People v Kvan, 160 Mich App 189, 200; 408 NW2d 71 (1987).
On the limited record available, there is nothing to indicate that defense counsel’s performance
fell below an objective standard of reasonableness. People v LaVearn, 448 Mich 207, 216; 528
NW2d 721 (1995); In re Oakland County Prosecutor, 191 Mich App 113, 120; 477 NW2d 455
Defendant next argues that the trial court violated proportionality in imposing his sentence of one
year of probation plus court costs and fees. Because defendant has already served his sentence and no
relief could be granted, we need not address this issue. People v Rutherford, 208 Mich App 198,
204; 526 NW2d 620 (1994).
Finally, defendant argues that he was denied a fair trial as the result of prosecutorial misconduct.
The test of prosecutorial misconduct is whether the defendant was denied a fair and impartial trial.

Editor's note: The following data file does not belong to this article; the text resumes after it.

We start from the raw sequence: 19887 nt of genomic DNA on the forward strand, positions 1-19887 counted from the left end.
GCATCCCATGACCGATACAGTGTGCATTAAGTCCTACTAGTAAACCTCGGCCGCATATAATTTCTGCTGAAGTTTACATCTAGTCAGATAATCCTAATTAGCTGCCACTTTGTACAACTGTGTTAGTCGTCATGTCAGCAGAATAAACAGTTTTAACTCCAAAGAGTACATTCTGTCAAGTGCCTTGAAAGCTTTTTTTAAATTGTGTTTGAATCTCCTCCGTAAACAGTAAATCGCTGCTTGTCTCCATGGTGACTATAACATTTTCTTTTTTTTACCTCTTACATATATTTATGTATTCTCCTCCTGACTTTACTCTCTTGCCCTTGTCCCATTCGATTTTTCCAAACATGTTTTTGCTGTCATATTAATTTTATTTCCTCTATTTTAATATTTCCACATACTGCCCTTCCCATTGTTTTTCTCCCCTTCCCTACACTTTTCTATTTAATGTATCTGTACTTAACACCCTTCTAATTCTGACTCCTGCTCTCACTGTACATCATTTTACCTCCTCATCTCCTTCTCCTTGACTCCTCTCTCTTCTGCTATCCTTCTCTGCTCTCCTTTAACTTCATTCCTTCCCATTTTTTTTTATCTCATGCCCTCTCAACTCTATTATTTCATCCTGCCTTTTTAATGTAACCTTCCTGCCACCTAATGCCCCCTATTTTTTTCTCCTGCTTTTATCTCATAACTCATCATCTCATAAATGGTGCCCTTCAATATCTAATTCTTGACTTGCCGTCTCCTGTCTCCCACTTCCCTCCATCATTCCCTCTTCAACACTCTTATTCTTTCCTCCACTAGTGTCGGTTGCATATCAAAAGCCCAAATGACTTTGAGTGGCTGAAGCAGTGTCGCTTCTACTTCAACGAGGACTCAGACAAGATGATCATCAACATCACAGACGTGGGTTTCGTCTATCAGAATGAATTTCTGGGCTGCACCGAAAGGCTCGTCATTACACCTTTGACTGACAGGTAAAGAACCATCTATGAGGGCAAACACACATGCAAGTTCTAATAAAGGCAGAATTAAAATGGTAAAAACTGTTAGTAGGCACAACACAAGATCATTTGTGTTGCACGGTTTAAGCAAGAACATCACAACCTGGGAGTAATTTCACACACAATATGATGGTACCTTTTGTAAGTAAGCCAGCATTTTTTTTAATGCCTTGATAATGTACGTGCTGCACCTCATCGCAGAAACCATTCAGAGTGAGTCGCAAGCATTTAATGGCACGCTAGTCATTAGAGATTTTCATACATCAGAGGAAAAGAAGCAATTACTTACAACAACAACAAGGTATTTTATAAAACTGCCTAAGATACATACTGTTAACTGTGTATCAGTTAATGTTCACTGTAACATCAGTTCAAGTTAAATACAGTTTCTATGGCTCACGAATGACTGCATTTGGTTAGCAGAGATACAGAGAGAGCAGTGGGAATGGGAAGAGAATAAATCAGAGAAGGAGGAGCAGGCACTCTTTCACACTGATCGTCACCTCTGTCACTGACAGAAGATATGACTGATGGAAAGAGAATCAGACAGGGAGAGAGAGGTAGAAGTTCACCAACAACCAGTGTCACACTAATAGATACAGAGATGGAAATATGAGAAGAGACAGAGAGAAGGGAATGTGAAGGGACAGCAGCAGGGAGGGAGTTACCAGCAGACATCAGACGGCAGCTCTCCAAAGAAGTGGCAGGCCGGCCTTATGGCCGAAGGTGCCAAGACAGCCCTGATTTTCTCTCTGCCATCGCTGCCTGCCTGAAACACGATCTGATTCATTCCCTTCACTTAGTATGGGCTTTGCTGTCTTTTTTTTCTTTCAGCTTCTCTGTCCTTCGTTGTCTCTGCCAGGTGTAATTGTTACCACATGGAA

People v Allen, 201 Mich App 98, 104; 505 NW2d 869 (1993). However, appellate review is
precluded if the defendant fails to object, unless an objection could not have cured the error or failure to
review the issue would result in a miscarriage of justice. People v Stanaway, 446 Mich 643, 687; 521
NW2d 557 (1994). Issues of prosecutorial misconduct must be determined on a case by case basis,
reviewing the prosecutor’s comments in context. People v LeGrone, 205 Mich App 77, 82; 517
NW2d 270 (1994).
Defendant first argues that the prosecutor erred in closing argument by referring, against the
court’s orders, to defendant’s employee termination proceeding. Defendant does not cite to the record
and the only ruling regarding the termination proceeding found in the record was the court’s instruction
to defense counsel that questions regarding the termination proceeding were permissible as long as they
did not involve matters of hearsay. There is no indication that the prosecutor went beyond the scope of
evidence admitted regarding the termination proceeding.
Defendant next argues that the prosecutor committed error during jury voir dire when she used
the word “rape.” However, the prosecutor’s statements must be read in context. LeGrone, supra, at
82. In this instance, the prosecutor’s use of the term “rape” immediately followed a line of questions in